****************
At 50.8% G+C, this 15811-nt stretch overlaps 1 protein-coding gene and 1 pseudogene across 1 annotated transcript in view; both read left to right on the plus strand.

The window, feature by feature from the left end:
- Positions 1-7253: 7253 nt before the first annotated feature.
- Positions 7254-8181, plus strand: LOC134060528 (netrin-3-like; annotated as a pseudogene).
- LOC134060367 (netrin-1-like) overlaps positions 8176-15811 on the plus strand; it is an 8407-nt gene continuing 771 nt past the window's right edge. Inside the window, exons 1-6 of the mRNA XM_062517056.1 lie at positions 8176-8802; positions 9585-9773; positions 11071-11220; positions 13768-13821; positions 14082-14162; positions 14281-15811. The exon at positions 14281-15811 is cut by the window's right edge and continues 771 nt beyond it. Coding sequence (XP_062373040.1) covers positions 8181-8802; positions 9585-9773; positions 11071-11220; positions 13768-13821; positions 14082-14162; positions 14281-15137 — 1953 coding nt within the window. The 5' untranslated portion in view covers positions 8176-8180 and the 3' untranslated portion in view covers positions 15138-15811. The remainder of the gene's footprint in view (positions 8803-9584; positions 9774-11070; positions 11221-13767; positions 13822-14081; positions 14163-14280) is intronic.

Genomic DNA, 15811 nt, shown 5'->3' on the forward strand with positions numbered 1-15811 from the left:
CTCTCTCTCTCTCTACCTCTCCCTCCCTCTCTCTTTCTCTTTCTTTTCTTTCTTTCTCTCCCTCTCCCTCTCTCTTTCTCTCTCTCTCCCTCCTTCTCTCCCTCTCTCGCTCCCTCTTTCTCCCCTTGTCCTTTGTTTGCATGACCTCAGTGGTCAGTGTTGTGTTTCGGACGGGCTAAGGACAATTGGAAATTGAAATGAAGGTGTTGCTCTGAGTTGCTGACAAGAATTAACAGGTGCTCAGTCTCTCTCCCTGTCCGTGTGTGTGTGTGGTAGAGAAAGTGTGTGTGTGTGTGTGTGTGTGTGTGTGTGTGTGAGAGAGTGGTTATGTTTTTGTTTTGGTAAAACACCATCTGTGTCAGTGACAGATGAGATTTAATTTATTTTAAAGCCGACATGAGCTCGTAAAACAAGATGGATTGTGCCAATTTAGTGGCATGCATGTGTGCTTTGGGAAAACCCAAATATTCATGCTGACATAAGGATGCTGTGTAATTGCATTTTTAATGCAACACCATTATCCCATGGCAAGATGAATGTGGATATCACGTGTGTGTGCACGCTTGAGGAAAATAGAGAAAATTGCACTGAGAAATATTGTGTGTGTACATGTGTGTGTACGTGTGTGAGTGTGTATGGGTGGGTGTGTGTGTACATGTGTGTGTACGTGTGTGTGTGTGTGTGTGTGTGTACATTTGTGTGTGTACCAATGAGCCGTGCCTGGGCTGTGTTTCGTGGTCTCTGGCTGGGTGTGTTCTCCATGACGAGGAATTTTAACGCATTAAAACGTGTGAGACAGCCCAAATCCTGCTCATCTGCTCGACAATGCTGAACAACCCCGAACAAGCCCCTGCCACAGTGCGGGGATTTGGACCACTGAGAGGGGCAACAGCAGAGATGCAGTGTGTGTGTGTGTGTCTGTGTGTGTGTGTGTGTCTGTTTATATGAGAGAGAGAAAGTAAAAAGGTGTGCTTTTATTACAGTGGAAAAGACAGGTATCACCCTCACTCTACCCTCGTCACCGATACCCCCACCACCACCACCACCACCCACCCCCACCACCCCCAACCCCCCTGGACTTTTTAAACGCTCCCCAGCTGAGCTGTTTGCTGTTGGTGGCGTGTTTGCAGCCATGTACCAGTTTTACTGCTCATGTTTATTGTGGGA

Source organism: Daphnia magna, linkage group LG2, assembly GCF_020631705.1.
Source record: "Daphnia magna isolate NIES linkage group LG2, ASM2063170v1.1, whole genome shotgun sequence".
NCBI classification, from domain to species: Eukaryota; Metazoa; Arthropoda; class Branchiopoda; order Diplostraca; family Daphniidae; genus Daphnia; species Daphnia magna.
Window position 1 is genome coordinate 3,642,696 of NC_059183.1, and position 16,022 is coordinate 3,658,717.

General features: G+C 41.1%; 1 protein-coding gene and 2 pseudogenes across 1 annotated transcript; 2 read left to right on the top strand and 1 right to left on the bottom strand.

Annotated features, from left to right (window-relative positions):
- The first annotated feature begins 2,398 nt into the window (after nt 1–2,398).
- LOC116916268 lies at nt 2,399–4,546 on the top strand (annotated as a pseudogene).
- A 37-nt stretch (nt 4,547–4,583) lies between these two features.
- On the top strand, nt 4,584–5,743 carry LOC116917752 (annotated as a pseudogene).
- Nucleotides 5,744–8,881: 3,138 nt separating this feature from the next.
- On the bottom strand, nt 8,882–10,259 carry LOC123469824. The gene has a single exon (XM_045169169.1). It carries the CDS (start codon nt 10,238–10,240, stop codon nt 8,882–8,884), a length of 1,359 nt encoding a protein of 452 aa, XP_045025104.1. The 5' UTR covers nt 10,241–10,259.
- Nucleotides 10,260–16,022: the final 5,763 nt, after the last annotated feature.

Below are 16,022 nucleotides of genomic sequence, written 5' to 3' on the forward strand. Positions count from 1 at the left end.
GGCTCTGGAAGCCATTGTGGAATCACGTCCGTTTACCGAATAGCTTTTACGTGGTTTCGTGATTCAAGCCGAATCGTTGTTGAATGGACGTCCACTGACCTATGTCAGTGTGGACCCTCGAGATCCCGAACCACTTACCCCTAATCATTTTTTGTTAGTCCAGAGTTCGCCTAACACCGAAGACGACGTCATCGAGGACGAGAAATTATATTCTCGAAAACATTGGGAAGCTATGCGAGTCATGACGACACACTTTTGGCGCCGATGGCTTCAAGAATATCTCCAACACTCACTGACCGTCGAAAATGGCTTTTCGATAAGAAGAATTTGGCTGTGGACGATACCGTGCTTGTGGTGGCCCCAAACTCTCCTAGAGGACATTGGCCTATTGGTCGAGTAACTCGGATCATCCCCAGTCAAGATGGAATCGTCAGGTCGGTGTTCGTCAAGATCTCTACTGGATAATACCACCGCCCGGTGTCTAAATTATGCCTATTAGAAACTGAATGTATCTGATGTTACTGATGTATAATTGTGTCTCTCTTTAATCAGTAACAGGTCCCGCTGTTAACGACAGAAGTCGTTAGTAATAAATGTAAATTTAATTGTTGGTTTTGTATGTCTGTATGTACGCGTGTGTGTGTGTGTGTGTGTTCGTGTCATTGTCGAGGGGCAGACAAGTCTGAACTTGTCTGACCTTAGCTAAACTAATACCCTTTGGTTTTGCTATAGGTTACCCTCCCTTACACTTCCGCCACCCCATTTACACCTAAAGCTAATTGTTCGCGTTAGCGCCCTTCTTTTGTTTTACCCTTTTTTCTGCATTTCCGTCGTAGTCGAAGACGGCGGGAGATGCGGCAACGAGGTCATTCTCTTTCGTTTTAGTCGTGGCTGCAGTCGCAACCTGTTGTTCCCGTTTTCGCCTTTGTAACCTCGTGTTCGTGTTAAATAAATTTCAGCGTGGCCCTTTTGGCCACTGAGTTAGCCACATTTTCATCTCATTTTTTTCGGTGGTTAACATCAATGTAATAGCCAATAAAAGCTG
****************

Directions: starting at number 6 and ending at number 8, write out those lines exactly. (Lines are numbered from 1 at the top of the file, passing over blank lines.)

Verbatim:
Genomic DNA, 15811 nt, shown 5'->3' on the forward strand with positions numbered 1-15811 from the left:
CTCTCTCTCTCTCTACCTCTCCCTCCCTCTCTCTTTCTCTTTCTTTTCTTTCTTTCTCTCCCTCTCCCTCTCTCTTTCTCTCTCTCTCCCTCCTTCTCTCCCTCTCTCGCTCCCTCTTTCTCCCCTTGTCCTTTGTTTGCATGACCTCAGTGGTCAGTGTTGTGTTTCGGACGGGCTAAGGACAATTGGAAATTGAAATGAAGGTGTTGCTCTGAGTTGCTGACAAGAATTAACAGGTGCTCAGTCTCTCTCCCTGTCCGTGTGTGTGTGTGGTAGAGAAAGTGTGTGTGTGTGTGTGTGTGTGTGTGTGTGTGTGAGAGAGTGGTTATGTTTTTGTTTTGGTAAAACACCATCTGTGTCAGTGACAGATGAGATTTAATTTATTTTAAAGCCGACATGAGCTCGTAAAACAAGATGGATTGTGCCAATTTAGTGGCATGCATGTGTGCTTTGGGAAAACCCAAATATTCATGCTGACATAAGGATGCTGTGTAATTGCATTTTTAATGCAACACCATTATCCCATGGCAAGATGAATGTGGATATCACGTGTGTGTGCACGCTTGAGGAAAATAGAGAAAATTGCACTGAGAAATATTGTGTGTGTACATGTGTGTGTACGTGTGTGAGTGTGTATGGGTGGGTGTGTGTGTACATGTGTGTGTACGTGTGTGTGTGTGTGTGTGTGTGTACATTTGTGTGTGTACCAATGAGCCGTGCCTGGGCTGTGTTTCGTGGTCTCTGGCTGGGTGTGTTCTCCATGACGAGGAATTTTAACGCATTAAAACGTGTGAGACAGCCCAAATCCTGCTCATCTGCTCGACAATGCTGAACAACCCCGAACAAGCCCCTGCCACAGTGCGGGGATTTGGACCACTGAGAGGGGCAACAGCAGAGATGCAGTGTGTGTGTGTGTGTCTGTGTGTGTGTGTGTGTCTGTTTATATGAGAGAGAGAAAGTAAAAAGGTGTGCTTTTATTACAGTGGAAAAGACAGGTATCACCCTCACTCTACCCTCGTCACCGATACCCCCACCACCACCACCACCACCCACCCCCACCACCCCCAACCCCCCTGGACTTTTTAAACGCTCCCCAGCTGAGCTGTTTGCTGTTGGTGGCGTGTTTGCAGCCATGTACCAGTTTTACTGCTCATGTTTATTGTGGGA

Source organism: Daphnia magna, linkage group LG2, assembly GCF_020631705.1.